Associated Press Writer

WASHINGTON - Once her daughter's killer was behind bars for life, Harriett Semander could finally think of Elena without thoughts of her murderer clouding her memories.

Then she learned a letter written by Coral Eugene Watts - the man who strangled Elena with her shirt and left her in a trash bin - was up for bids on the Internet, eventually selling for about $50.

"It brings all the grief back, all the pain and I know he's got a conviction, but I lost my daughter. He should not be profiting or anyone else be profiting from my loss," said Semander of Houston.

Watts confessed in 1982 to killing 13 people, including 11 in Texas.

Semander said just as she and other victims' relatives were beginning to move on, Watts' letter was offered for sale on the Internet. The opening bid: 30 cents.

Sen. John Cornyn, R-Texas, has proposed legislation cracking down on the sellers of so-called "murderabilia." His legislation would prohibit inmates from mailing anything for purposes of interstate commerce. Violations carry sentences of three to 10 years.

Sales of murderabilia "puts the lie to the truism that crime doesn't pay," Cornyn said.

Some items that have been offered for sale include a sketch of Osama bin Laden by Lee Boyd Malvo, one of the Washington-area snipers involved in 23 murders in eight states that was offered for $500; a license plate from a black van that belonged to John Wayne Gacy, who was put to death for the murders of 33 boys and men was offered for a starting bid of $3,000 and a signed, sketched self-portrait of Charles Manson was offered for $500, Cornyn's office said.

"This is an example of crime paying and paying pretty well," he said.

States have tried for years to prevent notorious criminals from profiting from their crimes beginning with New York, which passed the so-called Son of Sam law amid concerns that serial killer David Berkowitz might sell his story for a book or movie.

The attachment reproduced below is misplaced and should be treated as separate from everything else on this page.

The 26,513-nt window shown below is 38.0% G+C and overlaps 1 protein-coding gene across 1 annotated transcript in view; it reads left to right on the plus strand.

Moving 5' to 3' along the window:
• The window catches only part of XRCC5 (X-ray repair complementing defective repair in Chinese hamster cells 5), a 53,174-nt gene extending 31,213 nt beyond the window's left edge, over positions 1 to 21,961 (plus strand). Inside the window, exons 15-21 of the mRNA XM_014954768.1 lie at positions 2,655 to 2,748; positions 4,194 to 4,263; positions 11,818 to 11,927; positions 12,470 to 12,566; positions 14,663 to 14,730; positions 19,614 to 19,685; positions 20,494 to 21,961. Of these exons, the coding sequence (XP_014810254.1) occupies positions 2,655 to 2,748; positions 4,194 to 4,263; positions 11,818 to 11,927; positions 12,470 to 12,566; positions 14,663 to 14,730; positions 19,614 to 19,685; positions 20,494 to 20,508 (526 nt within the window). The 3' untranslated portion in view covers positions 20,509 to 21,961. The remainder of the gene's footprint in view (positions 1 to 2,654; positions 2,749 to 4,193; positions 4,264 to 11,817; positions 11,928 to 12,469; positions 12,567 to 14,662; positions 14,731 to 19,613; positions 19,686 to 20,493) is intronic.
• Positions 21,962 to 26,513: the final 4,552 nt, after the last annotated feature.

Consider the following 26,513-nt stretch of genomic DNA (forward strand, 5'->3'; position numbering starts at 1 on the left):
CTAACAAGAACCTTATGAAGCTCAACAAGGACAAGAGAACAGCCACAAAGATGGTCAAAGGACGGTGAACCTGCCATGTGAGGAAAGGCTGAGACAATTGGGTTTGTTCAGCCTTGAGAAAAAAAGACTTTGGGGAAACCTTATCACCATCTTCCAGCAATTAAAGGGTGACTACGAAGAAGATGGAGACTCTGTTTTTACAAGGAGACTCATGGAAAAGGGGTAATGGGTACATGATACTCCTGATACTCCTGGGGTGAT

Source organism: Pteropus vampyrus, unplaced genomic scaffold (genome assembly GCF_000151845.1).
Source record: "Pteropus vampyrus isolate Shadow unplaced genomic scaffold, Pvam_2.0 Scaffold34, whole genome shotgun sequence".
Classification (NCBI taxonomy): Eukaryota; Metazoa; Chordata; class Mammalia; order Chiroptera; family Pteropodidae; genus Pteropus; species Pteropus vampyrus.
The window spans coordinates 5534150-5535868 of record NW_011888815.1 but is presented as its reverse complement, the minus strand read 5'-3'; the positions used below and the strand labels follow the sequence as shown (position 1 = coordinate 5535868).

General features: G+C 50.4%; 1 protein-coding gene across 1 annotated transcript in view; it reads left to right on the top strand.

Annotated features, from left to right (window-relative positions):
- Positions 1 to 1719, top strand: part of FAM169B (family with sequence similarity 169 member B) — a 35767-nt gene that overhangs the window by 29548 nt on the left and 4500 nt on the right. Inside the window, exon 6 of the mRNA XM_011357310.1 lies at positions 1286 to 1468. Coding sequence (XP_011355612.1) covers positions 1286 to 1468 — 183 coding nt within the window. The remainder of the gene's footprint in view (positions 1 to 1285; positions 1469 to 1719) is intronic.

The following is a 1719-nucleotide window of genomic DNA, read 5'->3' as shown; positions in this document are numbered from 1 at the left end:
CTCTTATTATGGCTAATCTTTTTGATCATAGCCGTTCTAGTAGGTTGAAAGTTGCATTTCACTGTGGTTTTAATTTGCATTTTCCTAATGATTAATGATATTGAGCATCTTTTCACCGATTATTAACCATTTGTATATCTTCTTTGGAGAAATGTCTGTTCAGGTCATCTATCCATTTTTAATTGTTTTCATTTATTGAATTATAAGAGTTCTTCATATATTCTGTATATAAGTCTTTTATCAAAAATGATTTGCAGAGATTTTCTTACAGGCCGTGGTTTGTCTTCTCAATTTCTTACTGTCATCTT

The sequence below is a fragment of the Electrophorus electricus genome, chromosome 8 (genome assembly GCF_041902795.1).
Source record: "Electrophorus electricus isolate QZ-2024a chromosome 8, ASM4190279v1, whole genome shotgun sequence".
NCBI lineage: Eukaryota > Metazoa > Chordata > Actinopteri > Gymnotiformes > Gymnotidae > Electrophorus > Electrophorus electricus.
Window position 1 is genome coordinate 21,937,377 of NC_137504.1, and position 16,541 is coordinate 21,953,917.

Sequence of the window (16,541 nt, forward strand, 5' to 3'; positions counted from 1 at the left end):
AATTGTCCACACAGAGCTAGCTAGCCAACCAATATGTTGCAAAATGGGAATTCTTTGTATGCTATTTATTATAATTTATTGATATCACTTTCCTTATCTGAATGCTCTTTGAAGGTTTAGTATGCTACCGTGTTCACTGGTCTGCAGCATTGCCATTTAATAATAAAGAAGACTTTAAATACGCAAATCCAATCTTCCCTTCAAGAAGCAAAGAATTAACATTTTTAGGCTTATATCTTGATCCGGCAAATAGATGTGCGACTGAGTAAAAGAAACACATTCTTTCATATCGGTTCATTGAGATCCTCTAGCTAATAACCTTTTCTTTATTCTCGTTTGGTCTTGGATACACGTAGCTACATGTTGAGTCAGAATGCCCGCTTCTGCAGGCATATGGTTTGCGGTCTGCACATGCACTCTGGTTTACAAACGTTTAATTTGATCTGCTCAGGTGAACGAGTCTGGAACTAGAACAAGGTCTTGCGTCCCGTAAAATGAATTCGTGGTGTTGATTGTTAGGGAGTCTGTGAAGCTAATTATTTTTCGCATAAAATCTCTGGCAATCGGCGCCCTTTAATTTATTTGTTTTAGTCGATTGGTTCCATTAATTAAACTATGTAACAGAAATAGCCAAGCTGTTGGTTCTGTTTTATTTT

But that law was declared unconstitutional because it infringed on freedom of expression. States have written new versions of the law, but several have been overturned by state courts.

Andy Kahan, director of the Houston victims rights office, has crusaded against such sales since 1999. He started by contacting local media in communities where serial killers struck when artifacts related to those crimes were put up for sale.

His efforts were instrumental in eBay's decision to ban sales of such items on its site. He also has helped get "notoriety for profit" laws passed in five states _ Texas, Michigan, Utah, New Jersey and California. The laws essentially prohibit criminals from selling personalized items for profit.

"You shouldn't be able to, rob rape and murder and turn around and make a buck out of it," Kahan said.

But he says that only works if the dealer is based in one of the five states with such laws. So he sought help from Cornyn for a federal ban that would prevent sales of criminals' memorabilia nationwide.

Tod Bohannon, who operates, says on his Web site that he launched the site after eBay banned sales of true crime artifacts.

He considers himself a collector and says inmates don't share in the money generated by the sales, which usually cover just his mailing costs. He addresses some of the controversy on his Web site.

"Neither I nor the vast majority of the 600-plus members of my site condone murder or glorify serial killers," Bohannon said in an e-mail. "We have an interest in the criminal mind and a passion for a little understanding of the nature of ourselves as humans."

He argues that collecting crime memorabilia is a hobby that is no different than collecting artifacts of Billy the Kid or Al Capone. The real profiteers are Hollywood moviemakers, TV writers and authors whose material is based on true crimes or serial killers, he said.

"This is not a small corner of the Internet, where serious collectors quietly exchange rare items, this is IN YOUR FACE, all over the TV and movie screen, on magazine and tabloid newspaper covers. Where is the compassion for the victims here? Why is there not a proportionate reaction to and lobby against these industries?" Bohannon asked.

Susan Hawley, director of public policy for the National Center for Victims of Crime, said it hasn't taken a position on Cornyn's bill.

She said such sales do hurt families because sellers profit - or try to - from the worst things that have happened to the families.

But she also said the center works to ensure that victims get restitution, including from earnings a criminal may earn by selling artwork or other items. Some prisoners are allowed to work and earn wages to buy personal hygiene and other items from prison canteens.

Bohannon suggested that victims shouldn't visit his site if they oppose what it sells. But Semander said she can't ignore it.

"I could not ignore it if there's something inside of me that says it's wrong," Semander said. "If I can't stop it for me at least maybe I can try for someone else."

On the Net: Murderablia sites:;;;

Sen. John Cornyn: